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The Canadian Press



By Helena Iveson

Ontario Premier Dalton McGuinty fended off questions about China's human rights record and the presence of tobacco growers on his trade mission Tuesday as he highlighted education, innovation and investment opportunities in the province.  


The premier is heading a group of more than 125 bankers, farmers, legislators, business representatives and educators on an 11-day, four-city tour of China.   In a speech to the Canada-China Business Council Tuesday night, McGuinty said Ontario and China could prosper together. As China develops into a global power, he said, ``Ontario can help increase the supply of high-quality facilities and resources in China.''   McGuinty defended the decision to let Ontario tobacco growers join the delegation.   ``The tobacco growers are part of the mission,'' the premier said. ``I wasn't going to discriminate against one group of farmers.''   China is becoming an important market for Ontario tobacco growers, accounting for about 10 per cent of the province's annual crop. But anti-smoking activists in Canada object to the inclusion of the Ontario Flue-Cured Tobacco Growers' Marketing Board in the trade mission.   Critics say increasing tobacco exports to China would aggravate what is already a serious health problem in the country, where smoking is widespread. They also say selling more Canadian tobacco to China would help illegal Chinese factories make counterfeit cigarettes that appeal to the taste of Canadian consumers, increasing the likelihood that such products would be smuggled into Canada.   McGuinty also responded to criticism of trading with China in light of because of Beijing's human rights record.   ``One way of dealing with this issue is to impose sanctions, but the outcome is that that affects the people who can least afford it,'' he said.   Instead, the premier said he would follow the approach of the federal government and the G8 countries and ``take the opportunity to engage with China to convey our fundamental beliefs.''   On Monday, for example, McGuinty spoke to a small group of law professors and students at Tsinghua University, one of China's most prestigious institutes of higher learning. He told them: ``Human rights and the rule of law are inextricably and fundamentally linked. I believe that we, in Ontario, can contribute to promoting respect for human rights in China by promoting respect for the rule of law.''   On the first trip to China by an Ontario premier in nearly 20 years, McGuinty said the goal was to establish long-lasting alliances rather than signing a few attention-grabbing deals.   ``We want to say that Ontario is open for business, and that Ontario is open to China,'' he said.   ``Chinese companies looking to expand to North America should consider Ontario a base.''   So far, members of the delegation have signed 11 agreements with Chinese organizations.   ``There is more than $30 billion worth of trade between the two countries, and almost half of it is trade between Ontario and China,'' McGuinty said.   Yet Canadian goods count for only one per cent of China's annual imports. About 1.6 per cent of Canadian exports go to China, and Canadian direct investment in China adds up to slightly less than one per cent of total foreign investment in China.   To try and up these numbers, the premier met with China's vice-minister of commerce about strengthening trade and investment with the province earlier Tuesday.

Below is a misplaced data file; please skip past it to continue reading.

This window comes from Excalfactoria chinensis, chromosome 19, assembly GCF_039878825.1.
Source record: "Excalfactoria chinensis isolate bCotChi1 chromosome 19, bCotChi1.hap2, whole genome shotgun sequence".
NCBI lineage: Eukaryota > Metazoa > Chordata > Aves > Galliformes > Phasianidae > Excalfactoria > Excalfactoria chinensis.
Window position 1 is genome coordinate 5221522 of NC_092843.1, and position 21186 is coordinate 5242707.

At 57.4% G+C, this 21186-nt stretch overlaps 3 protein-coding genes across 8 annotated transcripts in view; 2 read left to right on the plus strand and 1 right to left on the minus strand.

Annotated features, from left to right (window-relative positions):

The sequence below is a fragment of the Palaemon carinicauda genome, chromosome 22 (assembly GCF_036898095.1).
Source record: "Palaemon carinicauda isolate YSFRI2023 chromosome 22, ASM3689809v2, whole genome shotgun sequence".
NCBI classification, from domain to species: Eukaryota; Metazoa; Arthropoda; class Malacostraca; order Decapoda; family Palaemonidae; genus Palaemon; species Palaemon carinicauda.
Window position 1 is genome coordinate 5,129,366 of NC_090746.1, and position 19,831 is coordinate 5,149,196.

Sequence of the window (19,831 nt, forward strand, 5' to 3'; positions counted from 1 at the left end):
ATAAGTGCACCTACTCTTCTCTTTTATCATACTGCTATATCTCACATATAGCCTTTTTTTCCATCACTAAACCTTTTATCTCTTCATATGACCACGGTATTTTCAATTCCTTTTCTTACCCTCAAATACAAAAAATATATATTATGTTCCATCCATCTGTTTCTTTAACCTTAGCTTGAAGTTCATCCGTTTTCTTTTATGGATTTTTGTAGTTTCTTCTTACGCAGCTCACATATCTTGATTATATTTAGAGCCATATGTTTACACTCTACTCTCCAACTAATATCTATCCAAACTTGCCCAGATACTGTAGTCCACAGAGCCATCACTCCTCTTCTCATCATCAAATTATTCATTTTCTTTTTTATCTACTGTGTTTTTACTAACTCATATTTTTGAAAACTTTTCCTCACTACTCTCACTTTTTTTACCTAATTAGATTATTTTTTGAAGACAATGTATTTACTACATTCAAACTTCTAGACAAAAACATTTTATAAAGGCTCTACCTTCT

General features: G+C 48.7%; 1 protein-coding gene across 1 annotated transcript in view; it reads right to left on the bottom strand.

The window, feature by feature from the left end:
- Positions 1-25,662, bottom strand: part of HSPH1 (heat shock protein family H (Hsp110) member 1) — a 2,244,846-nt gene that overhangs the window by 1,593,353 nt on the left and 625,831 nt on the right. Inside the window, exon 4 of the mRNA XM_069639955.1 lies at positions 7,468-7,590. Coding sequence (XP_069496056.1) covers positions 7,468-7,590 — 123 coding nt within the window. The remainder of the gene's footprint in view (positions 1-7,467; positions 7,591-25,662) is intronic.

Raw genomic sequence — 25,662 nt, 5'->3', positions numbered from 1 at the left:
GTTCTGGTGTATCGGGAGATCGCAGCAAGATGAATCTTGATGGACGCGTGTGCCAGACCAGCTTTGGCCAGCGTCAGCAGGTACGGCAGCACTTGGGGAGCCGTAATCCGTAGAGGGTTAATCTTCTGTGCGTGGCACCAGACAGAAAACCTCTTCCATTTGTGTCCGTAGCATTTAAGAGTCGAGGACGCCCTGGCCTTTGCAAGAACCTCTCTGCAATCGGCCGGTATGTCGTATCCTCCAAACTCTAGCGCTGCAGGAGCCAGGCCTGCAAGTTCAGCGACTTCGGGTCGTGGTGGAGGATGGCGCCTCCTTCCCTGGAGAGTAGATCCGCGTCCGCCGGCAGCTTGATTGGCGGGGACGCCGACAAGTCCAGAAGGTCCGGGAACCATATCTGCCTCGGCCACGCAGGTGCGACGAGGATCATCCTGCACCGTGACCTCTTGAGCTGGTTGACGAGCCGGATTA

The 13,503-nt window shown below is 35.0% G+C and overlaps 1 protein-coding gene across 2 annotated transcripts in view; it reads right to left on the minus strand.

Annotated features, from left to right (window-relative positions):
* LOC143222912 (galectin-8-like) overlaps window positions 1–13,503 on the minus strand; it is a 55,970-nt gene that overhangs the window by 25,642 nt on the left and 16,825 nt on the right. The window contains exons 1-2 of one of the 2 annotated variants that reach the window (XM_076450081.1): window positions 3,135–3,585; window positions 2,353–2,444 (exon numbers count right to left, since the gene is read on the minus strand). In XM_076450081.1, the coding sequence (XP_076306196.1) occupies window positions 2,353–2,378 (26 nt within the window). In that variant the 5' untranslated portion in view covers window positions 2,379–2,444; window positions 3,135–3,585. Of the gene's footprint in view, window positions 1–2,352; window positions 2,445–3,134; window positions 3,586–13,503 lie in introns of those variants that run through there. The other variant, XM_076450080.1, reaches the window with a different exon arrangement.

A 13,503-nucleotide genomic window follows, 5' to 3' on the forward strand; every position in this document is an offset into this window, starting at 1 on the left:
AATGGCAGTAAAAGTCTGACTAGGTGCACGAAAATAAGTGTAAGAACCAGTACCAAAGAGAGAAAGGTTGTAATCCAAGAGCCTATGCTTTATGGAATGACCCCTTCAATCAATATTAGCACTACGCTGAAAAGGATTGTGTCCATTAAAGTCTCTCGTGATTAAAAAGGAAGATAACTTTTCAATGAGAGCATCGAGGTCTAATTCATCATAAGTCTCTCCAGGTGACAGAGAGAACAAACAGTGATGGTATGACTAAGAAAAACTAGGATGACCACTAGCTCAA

(c) 2005 The Canadian Press. All rights reserved. BEIJING (CP).v

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